Cigars | (E-)Cigarettes | Humidors | Pipes | Tobaccos
"Sometimes a cigar is just a cigar." - Sigmund Freud.
"“A woman is an occasional pleasure but a cigar is always a smoke." - Groucho Marx.
"A cigarette is the perfect type of a perfect pleasure. It is exquisite, and leaves one unsatisfied. What more can one want?" - Oscar Wilde.
"My rule of life prescribed as an absolutely sacred rite smoking cigars and also the drinking of alcohol before, after and if need be during all meals and in the intervals between them." - Winton Churchill, one of the world's most celebrated cigar smokers, reportedly smoked more than 300,000 cigars in his lifetime.
A CIGAR is a tightly rolled bundle of dried and fermented tobacco that is ignited so that its smoke may be drawn into the mouth. Cigar tobacco is grown in significant quantities in Brazil, Cameroon, Cuba, Dominican Republic, Honduras, Indonesia, Mexico, Nicaragua, Sumatra, Philippines, and the Eastern United States.
Explorer Christopher Columbus is generally credited with the introduction of tobacco to Europe. Two of Columbus's crewmen during his 1492 journey, Rodrigo de Jerez and Luis de Torres, are said to have encountered tobacco for the first time on the island of San Salvador in the Bahamas, when natives presented them with dry leaves that spread a peculiar fragrance. Tobacco was widely diffused among all of the islands of the Caribbean and therefore they again encountered it in Cuba, where Columbus and his men had settled.
Tobacco leaves are harvested and aged using a process that combines use of heat and shade to reduce sugar and water content without causing the large leaves to rot. This first part of the process, called curing, takes between 25 and 45 days and varies substantially based upon climatic conditions as well as the construction of sheds or barns used to store harvested tobacco. The curing process is manipulated based upon the type of tobacco, and the desired color of the leaf. The second part of the process, called fermentation, is carried out under conditions designed to help the leaf die slowly. Temperature and humidity are controlled to ensure that the leaf continues to ferment, without rotting or disintegrating. This is where the flavor, burning, and aroma characteristics are primarily brought out in the leaf.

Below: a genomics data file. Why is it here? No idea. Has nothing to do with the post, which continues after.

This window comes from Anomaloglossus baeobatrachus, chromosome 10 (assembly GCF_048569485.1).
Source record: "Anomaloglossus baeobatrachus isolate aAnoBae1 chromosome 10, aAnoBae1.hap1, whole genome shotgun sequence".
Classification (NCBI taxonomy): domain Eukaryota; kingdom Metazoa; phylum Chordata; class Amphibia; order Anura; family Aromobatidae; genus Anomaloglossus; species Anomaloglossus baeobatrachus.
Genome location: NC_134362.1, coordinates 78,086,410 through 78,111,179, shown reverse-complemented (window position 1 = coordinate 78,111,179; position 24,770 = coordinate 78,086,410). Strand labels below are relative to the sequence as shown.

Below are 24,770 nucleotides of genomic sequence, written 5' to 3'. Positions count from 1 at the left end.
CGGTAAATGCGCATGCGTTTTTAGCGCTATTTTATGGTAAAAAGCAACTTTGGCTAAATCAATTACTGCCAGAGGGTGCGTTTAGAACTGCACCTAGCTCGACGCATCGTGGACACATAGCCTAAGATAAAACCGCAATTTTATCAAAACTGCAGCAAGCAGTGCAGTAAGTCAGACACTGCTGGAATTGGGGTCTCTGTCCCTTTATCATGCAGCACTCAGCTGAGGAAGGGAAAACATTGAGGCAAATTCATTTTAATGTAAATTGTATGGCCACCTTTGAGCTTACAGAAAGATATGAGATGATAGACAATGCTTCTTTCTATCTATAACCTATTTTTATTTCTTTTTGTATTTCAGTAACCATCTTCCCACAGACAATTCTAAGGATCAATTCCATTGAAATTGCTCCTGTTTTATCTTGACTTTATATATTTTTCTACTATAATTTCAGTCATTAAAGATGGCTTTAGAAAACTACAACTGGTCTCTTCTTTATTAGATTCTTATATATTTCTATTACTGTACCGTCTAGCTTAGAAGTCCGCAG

Once the leaves have aged properly, they are sorted for use as filler or wrapper based upon their appearance and overall quality. During this process, the leaves are continually moistened and handled carefully to ensure each leaf is best used according to its individual qualities. The leaf will continue to be baled, inspected, unbaled, reinspected, and baled again repeatedly as it continues its aging cycle. When the leaf has matured according to the manufacturer's specifications, it will be used in the production of a cigar.